Post-War Politics   1946 -1984
Terrace Mutiny

"We want to protest against the declaration made in Vancouver lately that we are eager to go overseas as conscripts.  It's not true, and we want everybody in Canada to know it....  We do not want to go overseas and we shall protect ourselves to the last minute."

Soldiers' sentiments as related by Major J. R. Dubé O. C. ,
"C" Coy Fusiliers du Saint Laurent, in his report of November 24, 1944
(ACC 80-55 Box 1.2 Exhibit H)

     In August 1942 Pearkes was sent back to Canada and appointed general officer commanding Pacific Command, overseeing defences on the West Coast, the Yukon and Alberta.  The Pearkes family once again headed back to North America, Pearkes by air and Blytha and John following later by sea.  In 1943 Pearkes helped organize Operation Greenlight, a plan to attack Kiska, Alaska, which had been taken over by the Japanese.

     In November of 1944, Major General George Pearkes, GOC Pacific Command, helped stop one of the biggest mutinies in Canadian army history: the mutiny of the 15th Brigade of Terrace B.C. This mutiny was one of several which took place in the province in response to Prime Minister MacKenzie King's reversal of policy and decision to conscript men for overseas service.  Secret war diaries submitted by officers of Le Premier Bataillon Fusiliers du Saint-Laurent , the No. 19 Cdn. Field Ambulance, RCAMC., the 15th Canadian Infantry Bde., and the Prince Edward Island Highlanders describe the mutiny and actions taken to peacefully resolve the conflict. Correspondence and documents also outline soldiers' motivations, and disciplinary orders.  The troops were duly transferred east in preparation for overseas duty.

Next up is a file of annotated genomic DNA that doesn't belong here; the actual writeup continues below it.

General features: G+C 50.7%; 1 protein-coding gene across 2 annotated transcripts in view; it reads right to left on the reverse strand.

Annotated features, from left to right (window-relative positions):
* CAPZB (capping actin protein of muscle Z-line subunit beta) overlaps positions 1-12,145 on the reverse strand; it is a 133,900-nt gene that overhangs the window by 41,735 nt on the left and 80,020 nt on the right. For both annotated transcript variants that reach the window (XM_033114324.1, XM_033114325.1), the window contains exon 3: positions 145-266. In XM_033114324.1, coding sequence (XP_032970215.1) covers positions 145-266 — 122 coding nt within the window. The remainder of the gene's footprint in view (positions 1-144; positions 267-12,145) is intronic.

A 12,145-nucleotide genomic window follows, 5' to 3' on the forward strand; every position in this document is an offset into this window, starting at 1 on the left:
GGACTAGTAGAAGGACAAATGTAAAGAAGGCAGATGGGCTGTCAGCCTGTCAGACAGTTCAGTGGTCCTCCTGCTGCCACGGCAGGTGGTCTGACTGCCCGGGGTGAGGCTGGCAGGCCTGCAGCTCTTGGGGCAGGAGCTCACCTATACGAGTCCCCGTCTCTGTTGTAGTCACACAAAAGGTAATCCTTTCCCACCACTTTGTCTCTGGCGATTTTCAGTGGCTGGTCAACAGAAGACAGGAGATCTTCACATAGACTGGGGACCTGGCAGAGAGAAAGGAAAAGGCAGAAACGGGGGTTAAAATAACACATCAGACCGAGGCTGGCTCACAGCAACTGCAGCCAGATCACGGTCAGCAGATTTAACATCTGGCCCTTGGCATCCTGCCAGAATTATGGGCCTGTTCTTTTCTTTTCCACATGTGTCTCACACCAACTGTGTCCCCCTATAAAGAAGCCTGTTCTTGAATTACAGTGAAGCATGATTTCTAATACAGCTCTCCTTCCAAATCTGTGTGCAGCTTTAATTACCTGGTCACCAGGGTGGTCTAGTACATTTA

Despite the successful resolution of the mutiny, Pearkes resented his "intolerable position of being ordered to enforce a policy which his past experience gained in applying similar policies has proven ruinous to discipline of [troops], and of being in an utterly dishonourable position, and [Pearkes said] that he will NOT issue instructions to his [junior commanders] placing them in an impossible situation."
(ACC 88-14 Box 1.1)

     Major-General Pearkes grew disillusioned when it became clear that the Canadian Government would not consider employing any force against the Japanese until the fighting in Europe had ended, and he began to see himself more as a senior recruiting officer than as a commander-in-chief.  Therefore, in January 1945, he asked to be relieved of his appointment and requested another one, although he also indicated his willingness to retire altogether if another, more suitable appointment could not be found.  The Cabinet War Committee eventually decided that there was no other employment for him at his present rank in the Canadian army, and he therefore was retired with full pension in February 1945.

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